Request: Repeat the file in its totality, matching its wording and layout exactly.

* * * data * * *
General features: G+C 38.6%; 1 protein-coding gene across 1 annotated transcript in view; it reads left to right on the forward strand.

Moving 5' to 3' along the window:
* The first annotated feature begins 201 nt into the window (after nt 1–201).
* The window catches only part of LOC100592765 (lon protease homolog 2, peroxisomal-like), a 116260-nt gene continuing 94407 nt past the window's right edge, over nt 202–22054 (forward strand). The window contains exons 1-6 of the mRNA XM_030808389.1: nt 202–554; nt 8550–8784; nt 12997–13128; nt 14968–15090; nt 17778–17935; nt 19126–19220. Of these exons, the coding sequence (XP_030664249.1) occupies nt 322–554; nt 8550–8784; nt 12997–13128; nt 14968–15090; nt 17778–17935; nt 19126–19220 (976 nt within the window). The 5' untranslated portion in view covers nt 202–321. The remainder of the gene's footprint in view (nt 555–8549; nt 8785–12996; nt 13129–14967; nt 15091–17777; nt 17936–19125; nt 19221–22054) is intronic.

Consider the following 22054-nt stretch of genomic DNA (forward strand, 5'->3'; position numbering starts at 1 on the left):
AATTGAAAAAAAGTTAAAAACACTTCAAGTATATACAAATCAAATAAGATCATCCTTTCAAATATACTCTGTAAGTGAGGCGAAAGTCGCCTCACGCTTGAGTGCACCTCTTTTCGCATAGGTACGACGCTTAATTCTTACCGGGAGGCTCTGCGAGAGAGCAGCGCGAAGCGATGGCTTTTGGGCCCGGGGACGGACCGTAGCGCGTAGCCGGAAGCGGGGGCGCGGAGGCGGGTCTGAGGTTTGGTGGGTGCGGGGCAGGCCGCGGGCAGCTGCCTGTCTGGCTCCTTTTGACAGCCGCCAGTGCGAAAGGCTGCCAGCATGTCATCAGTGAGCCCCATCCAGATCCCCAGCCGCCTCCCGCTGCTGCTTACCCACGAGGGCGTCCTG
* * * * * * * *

General features: G+C 38.6%; 1 protein-coding gene across 1 annotated transcript in view; it reads left to right on the forward strand.

Moving 5' to 3' along the window:
* The first annotated feature begins 201 nt into the window (after nt 1–201).
* The window catches only part of LOC100592765 (lon protease homolog 2, peroxisomal-like), a 116260-nt gene continuing 94407 nt past the window's right edge, over nt 202–22054 (forward strand). The window contains exons 1-6 of the mRNA XM_030808389.1: nt 202–554; nt 8550–8784; nt 12997–13128; nt 14968–15090; nt 17778–17935; nt 19126–19220. Of these exons, the coding sequence (XP_030664249.1) occupies nt 322–554; nt 8550–8784; nt 12997–13128; nt 14968–15090; nt 17778–17935; nt 19126–19220 (976 nt within the window). The 5' untranslated portion in view covers nt 202–321. The remainder of the gene's footprint in view (nt 555–8549; nt 8785–12996; nt 13129–14967; nt 15091–17777; nt 17936–19125; nt 19221–22054) is intronic.

Consider the following 22054-nt stretch of genomic DNA (forward strand, 5'->3'; position numbering starts at 1 on the left):
AATTGAAAAAAAGTTAAAAACACTTCAAGTATATACAAATCAAATAAGATCATCCTTTCAAATATACTCTGTAAGTGAGGCGAAAGTCGCCTCACGCTTGAGTGCACCTCTTTTCGCATAGGTACGACGCTTAATTCTTACCGGGAGGCTCTGCGAGAGAGCAGCGCGAAGCGATGGCTTTTGGGCCCGGGGACGGACCGTAGCGCGTAGCCGGAAGCGGGGGCGCGGAGGCGGGTCTGAGGTTTGGTGGGTGCGGGGCAGGCCGCGGGCAGCTGCCTGTCTGGCTCCTTTTGACAGCCGCCAGTGCGAAAGGCTGCCAGCATGTCATCAGTGAGCCCCATCCAGATCCCCAGCCGCCTCCCGCTGCTGCTTACCCACGAGGGCGTCCTG